This power extended its operations over the whole of our Mediterranean Sea, making it unnavigable and closed to all commerce. This was what most of all inclined the Romans, who were hard put to it to get provisions and expected a great scarcity, to send out Pompey with a commission to take the sea away from the pirates.
Gabinius, one of Pompey's intimates, drew up a law which gave him, not an admiralty, but an out-and-out monarchy and irresponsible power over all men. For the law gave him dominion over the sea this side of the pillars of Hercules, and over all the mainland to the distance of four hundred furlongs from the sea. These limits included almost all places in the Roman world, and the greatest nations and most powerful kings were comprised within them.
Besides this, he was empowered to choose fifteen legates from the senate for the several principalities, and to take from the public treasuries and the tax-collectors as much money as he wished, and to have two hundred ships, with full power over the number and levying of soldiers and oarsmen.
When these provisions of the law were read in the assembly,1
the people received them with excessive pleasure, but the chief and most influential men of the senate thought that such unlimited and absolute power, while it was beyond the reach of envy, was yet a thing to be feared.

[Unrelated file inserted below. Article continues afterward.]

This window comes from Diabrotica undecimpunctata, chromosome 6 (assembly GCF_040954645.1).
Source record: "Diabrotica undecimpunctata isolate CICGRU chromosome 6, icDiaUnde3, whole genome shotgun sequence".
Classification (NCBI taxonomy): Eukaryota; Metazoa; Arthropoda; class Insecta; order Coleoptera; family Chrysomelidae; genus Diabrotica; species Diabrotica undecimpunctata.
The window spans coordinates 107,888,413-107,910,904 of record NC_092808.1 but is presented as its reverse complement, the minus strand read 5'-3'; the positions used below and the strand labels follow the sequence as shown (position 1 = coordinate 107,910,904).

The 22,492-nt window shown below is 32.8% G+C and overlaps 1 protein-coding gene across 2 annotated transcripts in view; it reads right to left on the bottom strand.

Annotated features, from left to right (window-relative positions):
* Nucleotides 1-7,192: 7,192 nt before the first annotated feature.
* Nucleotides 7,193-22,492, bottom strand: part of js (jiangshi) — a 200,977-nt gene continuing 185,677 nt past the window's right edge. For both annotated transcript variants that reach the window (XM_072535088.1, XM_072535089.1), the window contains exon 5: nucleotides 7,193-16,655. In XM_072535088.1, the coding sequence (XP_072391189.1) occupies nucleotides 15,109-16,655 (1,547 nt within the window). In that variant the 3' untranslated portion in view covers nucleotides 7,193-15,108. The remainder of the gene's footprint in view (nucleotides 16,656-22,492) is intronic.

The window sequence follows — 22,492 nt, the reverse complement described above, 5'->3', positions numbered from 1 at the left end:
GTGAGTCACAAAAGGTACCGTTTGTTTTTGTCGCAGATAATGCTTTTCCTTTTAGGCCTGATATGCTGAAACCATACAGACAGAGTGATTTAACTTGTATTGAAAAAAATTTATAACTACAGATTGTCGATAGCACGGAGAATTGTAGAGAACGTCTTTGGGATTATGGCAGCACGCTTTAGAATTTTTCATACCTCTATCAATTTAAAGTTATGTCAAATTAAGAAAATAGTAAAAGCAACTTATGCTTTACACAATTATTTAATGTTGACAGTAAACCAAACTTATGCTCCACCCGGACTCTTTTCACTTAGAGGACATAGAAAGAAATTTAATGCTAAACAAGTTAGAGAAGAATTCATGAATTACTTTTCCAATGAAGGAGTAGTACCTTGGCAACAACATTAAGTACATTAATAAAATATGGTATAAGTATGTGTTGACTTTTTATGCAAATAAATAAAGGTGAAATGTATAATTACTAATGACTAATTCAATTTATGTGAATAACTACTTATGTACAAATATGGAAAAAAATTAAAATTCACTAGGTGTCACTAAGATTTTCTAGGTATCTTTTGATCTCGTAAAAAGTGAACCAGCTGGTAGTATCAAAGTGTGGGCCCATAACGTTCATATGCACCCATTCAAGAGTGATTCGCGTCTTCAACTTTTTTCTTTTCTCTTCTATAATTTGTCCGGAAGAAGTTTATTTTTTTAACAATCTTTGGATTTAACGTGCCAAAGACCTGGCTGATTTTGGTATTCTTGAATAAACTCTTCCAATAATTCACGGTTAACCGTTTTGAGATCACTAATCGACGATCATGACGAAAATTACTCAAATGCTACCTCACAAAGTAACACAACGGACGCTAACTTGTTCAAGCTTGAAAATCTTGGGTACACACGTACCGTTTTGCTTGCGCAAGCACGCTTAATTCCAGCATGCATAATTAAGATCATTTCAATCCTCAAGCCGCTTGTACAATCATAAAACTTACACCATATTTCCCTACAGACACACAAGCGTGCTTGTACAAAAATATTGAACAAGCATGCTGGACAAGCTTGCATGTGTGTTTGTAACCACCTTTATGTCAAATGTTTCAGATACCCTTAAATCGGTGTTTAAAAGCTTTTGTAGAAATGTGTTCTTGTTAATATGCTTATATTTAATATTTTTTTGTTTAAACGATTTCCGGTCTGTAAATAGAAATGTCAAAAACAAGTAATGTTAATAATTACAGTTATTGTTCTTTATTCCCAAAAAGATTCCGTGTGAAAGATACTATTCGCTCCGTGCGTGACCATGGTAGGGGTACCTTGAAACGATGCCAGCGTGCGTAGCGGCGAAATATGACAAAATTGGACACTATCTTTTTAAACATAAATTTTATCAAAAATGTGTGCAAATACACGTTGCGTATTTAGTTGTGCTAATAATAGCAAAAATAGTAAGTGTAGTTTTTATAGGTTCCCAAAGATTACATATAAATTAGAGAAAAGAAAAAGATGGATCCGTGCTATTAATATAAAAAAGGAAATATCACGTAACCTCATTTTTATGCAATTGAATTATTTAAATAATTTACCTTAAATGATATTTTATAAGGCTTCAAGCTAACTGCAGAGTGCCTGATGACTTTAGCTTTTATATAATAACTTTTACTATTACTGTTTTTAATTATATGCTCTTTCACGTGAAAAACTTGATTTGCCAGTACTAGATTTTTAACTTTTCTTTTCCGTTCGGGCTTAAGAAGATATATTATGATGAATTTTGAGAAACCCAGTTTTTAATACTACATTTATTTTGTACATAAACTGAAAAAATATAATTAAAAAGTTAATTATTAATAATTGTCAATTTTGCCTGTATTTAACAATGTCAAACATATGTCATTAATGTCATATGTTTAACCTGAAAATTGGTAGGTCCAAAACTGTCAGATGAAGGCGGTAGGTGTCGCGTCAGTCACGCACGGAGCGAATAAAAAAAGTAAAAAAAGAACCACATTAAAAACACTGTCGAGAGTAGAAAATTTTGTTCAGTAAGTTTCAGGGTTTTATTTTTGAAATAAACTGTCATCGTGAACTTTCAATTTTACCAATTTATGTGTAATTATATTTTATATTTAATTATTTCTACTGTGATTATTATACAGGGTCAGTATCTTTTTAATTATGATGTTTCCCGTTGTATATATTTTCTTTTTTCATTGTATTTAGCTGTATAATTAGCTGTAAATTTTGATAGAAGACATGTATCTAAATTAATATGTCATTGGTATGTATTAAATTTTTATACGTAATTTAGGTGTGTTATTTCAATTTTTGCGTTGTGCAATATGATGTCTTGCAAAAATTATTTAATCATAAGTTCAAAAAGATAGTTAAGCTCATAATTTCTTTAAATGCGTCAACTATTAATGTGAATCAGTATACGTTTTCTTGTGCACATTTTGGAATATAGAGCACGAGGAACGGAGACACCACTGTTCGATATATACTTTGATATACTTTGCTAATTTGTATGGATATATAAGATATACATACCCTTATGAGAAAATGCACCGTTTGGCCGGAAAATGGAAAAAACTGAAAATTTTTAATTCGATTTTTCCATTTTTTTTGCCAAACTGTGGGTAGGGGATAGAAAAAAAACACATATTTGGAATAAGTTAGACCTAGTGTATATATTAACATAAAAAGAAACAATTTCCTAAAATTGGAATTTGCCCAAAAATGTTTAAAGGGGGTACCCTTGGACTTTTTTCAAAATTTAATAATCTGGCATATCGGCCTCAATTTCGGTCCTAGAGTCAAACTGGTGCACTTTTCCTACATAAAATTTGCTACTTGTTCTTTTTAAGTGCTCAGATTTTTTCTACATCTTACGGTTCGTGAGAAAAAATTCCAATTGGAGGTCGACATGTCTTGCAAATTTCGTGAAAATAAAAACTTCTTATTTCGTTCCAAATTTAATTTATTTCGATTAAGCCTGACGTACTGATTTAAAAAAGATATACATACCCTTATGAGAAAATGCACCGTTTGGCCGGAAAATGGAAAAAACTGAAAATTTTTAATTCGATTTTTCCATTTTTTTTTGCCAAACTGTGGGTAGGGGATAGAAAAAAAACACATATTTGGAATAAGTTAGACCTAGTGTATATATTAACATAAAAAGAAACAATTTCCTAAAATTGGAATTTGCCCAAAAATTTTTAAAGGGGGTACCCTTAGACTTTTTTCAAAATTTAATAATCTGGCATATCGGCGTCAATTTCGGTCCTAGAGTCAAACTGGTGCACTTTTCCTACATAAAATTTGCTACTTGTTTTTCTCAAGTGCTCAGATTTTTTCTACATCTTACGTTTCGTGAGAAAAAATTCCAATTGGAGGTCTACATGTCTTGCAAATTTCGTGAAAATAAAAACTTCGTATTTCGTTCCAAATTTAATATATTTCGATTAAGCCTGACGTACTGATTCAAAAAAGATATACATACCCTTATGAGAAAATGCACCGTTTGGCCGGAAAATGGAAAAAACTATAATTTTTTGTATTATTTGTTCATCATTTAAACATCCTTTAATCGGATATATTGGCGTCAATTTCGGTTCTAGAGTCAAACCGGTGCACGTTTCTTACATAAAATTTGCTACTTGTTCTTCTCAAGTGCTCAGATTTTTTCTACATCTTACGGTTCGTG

Therefore they all opposed the law, with the exception of Caesar; he advocated the law, not because he cared in the least for Pompey, but because from the outset he sought to ingratiate himself with the people and win their support. The rest vehemently attacked Pompey. And when one of the consuls told him that if he emulated Romulus he would not escape the fate of Romulus,2
he was near being torn in pieces by the multitude.
Moreover, when Catulus came forward to speak against the law the people had regard enough for him to be quiet for some time; but after he had spoken at length in Pompey's praise and without any disparagement of him, and then counselled the people to spare such a man and not expose him to successive wars and perils, asking,
‘Whom else will you have if you lose him?’ all with one accord replied,
Catulus, accordingly, since he could not persuade them, retired; but when Roscius came forward to speak, no one would listen to him. He therefore made signs with his fingers that they should not choose Pompey alone to this command, but give him a colleague. At this, we are told, the people were incensed and gave forth such a shout that a raven flying over the forum was stunned by it and fell down into the throng.
From this it appears that such falling of birds is not due to a rupture and division of the air wherein a great vacuum is produced, but that they are struck by the blow of the voice, which raises a surge and billow in the air when it is borne aloft loud and strong.